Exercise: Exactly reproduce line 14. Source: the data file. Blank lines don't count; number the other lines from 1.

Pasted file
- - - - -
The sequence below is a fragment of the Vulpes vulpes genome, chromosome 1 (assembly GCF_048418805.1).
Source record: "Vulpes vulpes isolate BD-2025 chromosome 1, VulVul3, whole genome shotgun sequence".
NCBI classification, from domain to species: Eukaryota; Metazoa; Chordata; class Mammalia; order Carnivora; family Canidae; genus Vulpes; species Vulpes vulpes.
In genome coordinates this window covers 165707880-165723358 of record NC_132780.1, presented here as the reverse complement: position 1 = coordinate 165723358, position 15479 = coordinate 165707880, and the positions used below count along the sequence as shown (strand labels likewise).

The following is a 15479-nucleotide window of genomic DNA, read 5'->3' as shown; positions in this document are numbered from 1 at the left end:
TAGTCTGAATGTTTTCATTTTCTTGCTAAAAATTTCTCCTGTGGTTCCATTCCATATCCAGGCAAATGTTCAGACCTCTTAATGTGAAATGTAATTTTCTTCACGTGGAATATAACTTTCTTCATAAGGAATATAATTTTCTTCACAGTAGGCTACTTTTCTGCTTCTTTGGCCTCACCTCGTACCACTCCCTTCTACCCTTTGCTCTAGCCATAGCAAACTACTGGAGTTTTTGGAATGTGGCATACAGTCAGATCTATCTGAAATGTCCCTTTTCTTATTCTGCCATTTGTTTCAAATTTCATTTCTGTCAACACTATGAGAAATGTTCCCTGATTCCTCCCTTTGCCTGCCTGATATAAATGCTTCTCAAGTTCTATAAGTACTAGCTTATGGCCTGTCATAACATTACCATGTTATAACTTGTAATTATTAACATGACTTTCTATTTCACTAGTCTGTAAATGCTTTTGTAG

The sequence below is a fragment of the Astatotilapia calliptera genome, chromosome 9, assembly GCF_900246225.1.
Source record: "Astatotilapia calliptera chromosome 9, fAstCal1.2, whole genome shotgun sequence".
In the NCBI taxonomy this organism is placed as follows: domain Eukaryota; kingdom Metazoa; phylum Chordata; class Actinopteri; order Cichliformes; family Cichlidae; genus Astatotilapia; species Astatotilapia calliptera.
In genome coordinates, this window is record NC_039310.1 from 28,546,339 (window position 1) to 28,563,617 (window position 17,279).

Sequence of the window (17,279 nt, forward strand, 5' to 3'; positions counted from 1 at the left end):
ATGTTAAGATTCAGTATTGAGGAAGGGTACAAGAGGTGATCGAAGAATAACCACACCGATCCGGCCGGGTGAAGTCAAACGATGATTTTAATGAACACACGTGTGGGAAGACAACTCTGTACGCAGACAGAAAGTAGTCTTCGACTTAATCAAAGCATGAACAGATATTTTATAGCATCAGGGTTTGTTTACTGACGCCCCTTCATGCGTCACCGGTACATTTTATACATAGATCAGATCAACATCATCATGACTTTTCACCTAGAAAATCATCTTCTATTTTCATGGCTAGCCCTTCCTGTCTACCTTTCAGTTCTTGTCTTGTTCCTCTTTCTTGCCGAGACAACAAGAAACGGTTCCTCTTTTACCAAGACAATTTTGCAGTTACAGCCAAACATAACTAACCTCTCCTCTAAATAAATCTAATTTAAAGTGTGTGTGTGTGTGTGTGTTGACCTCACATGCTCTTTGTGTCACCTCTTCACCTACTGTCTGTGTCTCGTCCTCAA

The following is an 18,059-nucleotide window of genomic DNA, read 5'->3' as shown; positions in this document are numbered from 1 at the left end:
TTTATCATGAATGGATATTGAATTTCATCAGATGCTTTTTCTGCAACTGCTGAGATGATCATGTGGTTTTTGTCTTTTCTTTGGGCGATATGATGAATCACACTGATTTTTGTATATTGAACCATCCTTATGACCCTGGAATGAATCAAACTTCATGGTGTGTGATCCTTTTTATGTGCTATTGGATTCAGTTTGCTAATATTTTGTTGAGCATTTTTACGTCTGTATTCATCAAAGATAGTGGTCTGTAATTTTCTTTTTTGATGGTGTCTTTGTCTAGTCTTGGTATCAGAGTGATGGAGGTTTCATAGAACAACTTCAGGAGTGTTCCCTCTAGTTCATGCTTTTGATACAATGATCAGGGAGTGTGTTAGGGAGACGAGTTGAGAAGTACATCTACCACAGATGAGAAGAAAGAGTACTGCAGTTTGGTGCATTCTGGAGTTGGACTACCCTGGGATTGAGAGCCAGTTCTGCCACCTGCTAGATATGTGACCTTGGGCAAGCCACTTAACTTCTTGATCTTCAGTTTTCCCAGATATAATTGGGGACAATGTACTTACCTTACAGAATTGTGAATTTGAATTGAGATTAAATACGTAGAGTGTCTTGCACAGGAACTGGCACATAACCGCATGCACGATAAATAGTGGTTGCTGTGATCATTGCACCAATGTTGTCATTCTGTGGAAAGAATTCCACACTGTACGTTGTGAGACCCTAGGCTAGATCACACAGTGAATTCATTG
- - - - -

TTTATCATGAATGGATATTGAATTTCATCAGATGCTTTTTCTGCAACTGCTGAGATGATCATGTGGTTTTTGTCTTTTCTTTGGGCGATATGATGAATCACACTGATTTTTGTATATTGAACCATCCTTATGACCCTGGAATGAATCAAACTTCATGGTGTGTGATCCTTTTTATGTGCTATTGGATTCAGTTTGCTAATATTTTGTTGAGCATTTTTACGTCTGTATTCATCAAAGATAGTGGTCTGTAATTTTCTTTTTTGATGGTGTCTTTGTCTAGTCTTGGTATCAGAGTGATGGAGGTTTCATAGAACAACTTCAGGAGTGTTCCCTCTAGTTCATGCTTTTGATACAATGATCAGGGAGTGTGTTAGGGAGACGAGTTGAGAAGTACATCTACCACAGATGAGAAGAAAGAGTACTGCAGTTTGGTGCATTCTGGAGTTGGACTACCCTGGGATTGAGAGCCAGTTCTGCCACCTGCTAGATATGTGACCTTGGGCAAGCCACTTAACTTCTTGATCTTCAGTTTTCCCAGATATAATTGGGGACAATGTACTTACCTTACAGAATTGTGAATTTGAATTGAGATTAAATACGTAGAGTGTCTTGCACAGGAACTGGCACATAACCGCATGCACGATAAATAGTGGTTGCTGTGATCATTGCACCAATGTTGTCATTCTGTGGAAAGAATTCCACACTGTACGTTGTGAGACCCTAGGCTAGATCACACAGTGAATTCATTG